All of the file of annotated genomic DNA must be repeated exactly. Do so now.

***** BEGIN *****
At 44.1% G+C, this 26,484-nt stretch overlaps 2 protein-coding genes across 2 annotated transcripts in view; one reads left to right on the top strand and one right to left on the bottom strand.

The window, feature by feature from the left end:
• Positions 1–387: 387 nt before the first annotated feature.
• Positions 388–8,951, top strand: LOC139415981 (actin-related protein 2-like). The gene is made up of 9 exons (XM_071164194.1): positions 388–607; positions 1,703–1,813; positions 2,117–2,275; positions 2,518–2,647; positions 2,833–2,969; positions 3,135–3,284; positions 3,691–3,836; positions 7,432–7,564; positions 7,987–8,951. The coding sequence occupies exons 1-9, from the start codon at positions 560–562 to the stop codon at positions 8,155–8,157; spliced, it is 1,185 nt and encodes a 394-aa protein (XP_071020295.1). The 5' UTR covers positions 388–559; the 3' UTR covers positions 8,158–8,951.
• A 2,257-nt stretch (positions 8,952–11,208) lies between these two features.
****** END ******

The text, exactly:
At 44.1% G+C, this 26,484-nt stretch overlaps 2 protein-coding genes across 2 annotated transcripts in view; one reads left to right on the top strand and one right to left on the bottom strand.

The window, feature by feature from the left end:
• Positions 1–387: 387 nt before the first annotated feature.
• Positions 388–8,951, top strand: LOC139415981 (actin-related protein 2-like). The gene is made up of 9 exons (XM_071164194.1): positions 388–607; positions 1,703–1,813; positions 2,117–2,275; positions 2,518–2,647; positions 2,833–2,969; positions 3,135–3,284; positions 3,691–3,836; positions 7,432–7,564; positions 7,987–8,951. The coding sequence occupies exons 1-9, from the start codon at positions 560–562 to the stop codon at positions 8,155–8,157; spliced, it is 1,185 nt and encodes a 394-aa protein (XP_071020295.1). The 5' UTR covers positions 388–559; the 3' UTR covers positions 8,158–8,951.
• A 2,257-nt stretch (positions 8,952–11,208) lies between these two features.